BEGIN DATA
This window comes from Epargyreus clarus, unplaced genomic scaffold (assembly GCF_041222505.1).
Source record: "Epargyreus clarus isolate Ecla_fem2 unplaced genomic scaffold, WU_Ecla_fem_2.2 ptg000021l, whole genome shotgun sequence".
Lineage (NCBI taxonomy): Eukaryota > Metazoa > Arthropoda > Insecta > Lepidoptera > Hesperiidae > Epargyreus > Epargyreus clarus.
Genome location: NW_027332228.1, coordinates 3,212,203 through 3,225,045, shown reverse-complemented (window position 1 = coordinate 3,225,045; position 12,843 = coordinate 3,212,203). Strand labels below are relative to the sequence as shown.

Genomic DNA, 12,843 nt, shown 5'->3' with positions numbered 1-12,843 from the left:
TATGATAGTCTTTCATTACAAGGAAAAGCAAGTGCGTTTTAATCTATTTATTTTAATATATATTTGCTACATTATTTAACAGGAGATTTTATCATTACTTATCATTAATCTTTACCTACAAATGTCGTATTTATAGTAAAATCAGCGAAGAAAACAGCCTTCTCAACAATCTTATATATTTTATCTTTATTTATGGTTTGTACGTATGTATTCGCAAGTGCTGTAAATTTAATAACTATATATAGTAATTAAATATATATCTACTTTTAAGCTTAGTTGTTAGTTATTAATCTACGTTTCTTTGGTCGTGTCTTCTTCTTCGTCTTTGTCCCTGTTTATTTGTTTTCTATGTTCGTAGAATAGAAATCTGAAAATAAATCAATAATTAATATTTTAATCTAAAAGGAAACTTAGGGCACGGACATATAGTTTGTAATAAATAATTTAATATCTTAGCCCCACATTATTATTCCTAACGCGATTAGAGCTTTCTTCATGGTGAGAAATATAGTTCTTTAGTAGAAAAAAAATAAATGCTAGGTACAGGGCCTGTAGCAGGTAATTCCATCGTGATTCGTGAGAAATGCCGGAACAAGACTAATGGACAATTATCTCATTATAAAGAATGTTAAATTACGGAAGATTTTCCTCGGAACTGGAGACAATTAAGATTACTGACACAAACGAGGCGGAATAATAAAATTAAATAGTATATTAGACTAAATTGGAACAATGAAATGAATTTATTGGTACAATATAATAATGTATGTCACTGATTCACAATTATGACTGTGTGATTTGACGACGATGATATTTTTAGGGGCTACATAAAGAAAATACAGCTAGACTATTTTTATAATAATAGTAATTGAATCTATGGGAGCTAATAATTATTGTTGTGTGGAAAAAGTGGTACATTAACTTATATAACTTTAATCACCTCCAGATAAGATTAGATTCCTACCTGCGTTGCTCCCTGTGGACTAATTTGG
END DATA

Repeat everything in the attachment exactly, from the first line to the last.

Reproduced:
This window comes from Epargyreus clarus, unplaced genomic scaffold (assembly GCF_041222505.1).
Source record: "Epargyreus clarus isolate Ecla_fem2 unplaced genomic scaffold, WU_Ecla_fem_2.2 ptg000021l, whole genome shotgun sequence".
Lineage (NCBI taxonomy): Eukaryota > Metazoa > Arthropoda > Insecta > Lepidoptera > Hesperiidae > Epargyreus > Epargyreus clarus.
Genome location: NW_027332228.1, coordinates 3,212,203 through 3,225,045, shown reverse-complemented (window position 1 = coordinate 3,225,045; position 12,843 = coordinate 3,212,203). Strand labels below are relative to the sequence as shown.

Genomic DNA, 12,843 nt, shown 5'->3' with positions numbered 1-12,843 from the left:
TATGATAGTCTTTCATTACAAGGAAAAGCAAGTGCGTTTTAATCTATTTATTTTAATATATATTTGCTACATTATTTAACAGGAGATTTTATCATTACTTATCATTAATCTTTACCTACAAATGTCGTATTTATAGTAAAATCAGCGAAGAAAACAGCCTTCTCAACAATCTTATATATTTTATCTTTATTTATGGTTTGTACGTATGTATTCGCAAGTGCTGTAAATTTAATAACTATATATAGTAATTAAATATATATCTACTTTTAAGCTTAGTTGTTAGTTATTAATCTACGTTTCTTTGGTCGTGTCTTCTTCTTCGTCTTTGTCCCTGTTTATTTGTTTTCTATGTTCGTAGAATAGAAATCTGAAAATAAATCAATAATTAATATTTTAATCTAAAAGGAAACTTAGGGCACGGACATATAGTTTGTAATAAATAATTTAATATCTTAGCCCCACATTATTATTCCTAACGCGATTAGAGCTTTCTTCATGGTGAGAAATATAGTTCTTTAGTAGAAAAAAAATAAATGCTAGGTACAGGGCCTGTAGCAGGTAATTCCATCGTGATTCGTGAGAAATGCCGGAACAAGACTAATGGACAATTATCTCATTATAAAGAATGTTAAATTACGGAAGATTTTCCTCGGAACTGGAGACAATTAAGATTACTGACACAAACGAGGCGGAATAATAAAATTAAATAGTATATTAGACTAAATTGGAACAATGAAATGAATTTATTGGTACAATATAATAATGTATGTCACTGATTCACAATTATGACTGTGTGATTTGACGACGATGATATTTTTAGGGGCTACATAAAGAAAATACAGCTAGACTATTTTTATAATAATAGTAATTGAATCTATGGGAGCTAATAATTATTGTTGTGTGGAAAAAGTGGTACATTAACTTATATAACTTTAATCACCTCCAGATAAGATTAGATTCCTACCTGCGTTGCTCCCTGTGGACTAATTTGG